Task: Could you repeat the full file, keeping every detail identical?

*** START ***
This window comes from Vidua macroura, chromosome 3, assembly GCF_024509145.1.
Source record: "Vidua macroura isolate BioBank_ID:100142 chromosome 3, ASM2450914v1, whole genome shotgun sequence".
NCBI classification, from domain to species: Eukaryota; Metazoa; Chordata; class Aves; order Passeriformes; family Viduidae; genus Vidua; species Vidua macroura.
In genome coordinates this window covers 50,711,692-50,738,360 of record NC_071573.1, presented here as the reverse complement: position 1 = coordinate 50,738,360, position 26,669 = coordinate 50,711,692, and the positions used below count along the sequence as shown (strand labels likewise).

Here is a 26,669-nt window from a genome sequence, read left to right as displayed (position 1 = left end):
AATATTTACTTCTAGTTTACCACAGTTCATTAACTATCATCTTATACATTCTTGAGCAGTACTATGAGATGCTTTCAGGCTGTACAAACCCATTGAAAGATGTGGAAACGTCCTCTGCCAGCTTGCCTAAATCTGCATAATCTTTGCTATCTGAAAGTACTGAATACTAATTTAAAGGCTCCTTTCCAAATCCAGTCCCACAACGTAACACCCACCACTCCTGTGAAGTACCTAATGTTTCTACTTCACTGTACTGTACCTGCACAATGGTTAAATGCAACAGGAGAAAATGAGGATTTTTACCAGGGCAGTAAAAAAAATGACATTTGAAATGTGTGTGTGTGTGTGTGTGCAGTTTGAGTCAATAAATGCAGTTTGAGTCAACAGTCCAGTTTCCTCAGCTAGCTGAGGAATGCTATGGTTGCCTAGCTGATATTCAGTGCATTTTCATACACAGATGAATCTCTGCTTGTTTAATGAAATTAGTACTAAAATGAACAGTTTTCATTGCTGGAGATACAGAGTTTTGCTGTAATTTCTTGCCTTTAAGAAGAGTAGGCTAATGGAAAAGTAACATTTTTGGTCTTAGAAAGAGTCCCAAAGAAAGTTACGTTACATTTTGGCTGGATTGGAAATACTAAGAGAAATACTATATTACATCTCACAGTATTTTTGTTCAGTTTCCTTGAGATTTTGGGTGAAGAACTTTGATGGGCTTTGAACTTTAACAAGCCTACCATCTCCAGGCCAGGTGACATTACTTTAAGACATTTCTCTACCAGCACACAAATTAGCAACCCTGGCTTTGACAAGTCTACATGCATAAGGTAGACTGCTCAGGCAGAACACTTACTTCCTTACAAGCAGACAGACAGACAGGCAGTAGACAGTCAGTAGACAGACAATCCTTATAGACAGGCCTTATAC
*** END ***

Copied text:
This window comes from Vidua macroura, chromosome 3, assembly GCF_024509145.1.
Source record: "Vidua macroura isolate BioBank_ID:100142 chromosome 3, ASM2450914v1, whole genome shotgun sequence".
NCBI classification, from domain to species: Eukaryota; Metazoa; Chordata; class Aves; order Passeriformes; family Viduidae; genus Vidua; species Vidua macroura.
In genome coordinates this window covers 50,711,692-50,738,360 of record NC_071573.1, presented here as the reverse complement: position 1 = coordinate 50,738,360, position 26,669 = coordinate 50,711,692, and the positions used below count along the sequence as shown (strand labels likewise).

Here is a 26,669-nt window from a genome sequence, read left to right as displayed (position 1 = left end):
AATATTTACTTCTAGTTTACCACAGTTCATTAACTATCATCTTATACATTCTTGAGCAGTACTATGAGATGCTTTCAGGCTGTACAAACCCATTGAAAGATGTGGAAACGTCCTCTGCCAGCTTGCCTAAATCTGCATAATCTTTGCTATCTGAAAGTACTGAATACTAATTTAAAGGCTCCTTTCCAAATCCAGTCCCACAACGTAACACCCACCACTCCTGTGAAGTACCTAATGTTTCTACTTCACTGTACTGTACCTGCACAATGGTTAAATGCAACAGGAGAAAATGAGGATTTTTACCAGGGCAGTAAAAAAAATGACATTTGAAATGTGTGTGTGTGTGTGTGTGCAGTTTGAGTCAATAAATGCAGTTTGAGTCAACAGTCCAGTTTCCTCAGCTAGCTGAGGAATGCTATGGTTGCCTAGCTGATATTCAGTGCATTTTCATACACAGATGAATCTCTGCTTGTTTAATGAAATTAGTACTAAAATGAACAGTTTTCATTGCTGGAGATACAGAGTTTTGCTGTAATTTCTTGCCTTTAAGAAGAGTAGGCTAATGGAAAAGTAACATTTTTGGTCTTAGAAAGAGTCCCAAAGAAAGTTACGTTACATTTTGGCTGGATTGGAAATACTAAGAGAAATACTATATTACATCTCACAGTATTTTTGTTCAGTTTCCTTGAGATTTTGGGTGAAGAACTTTGATGGGCTTTGAACTTTAACAAGCCTACCATCTCCAGGCCAGGTGACATTACTTTAAGACATTTCTCTACCAGCACACAAATTAGCAACCCTGGCTTTGACAAGTCTACATGCATAAGGTAGACTGCTCAGGCAGAACACTTACTTCCTTACAAGCAGACAGACAGACAGGCAGTAGACAGTCAGTAGACAGACAATCCTTATAGACAGGCCTTATAC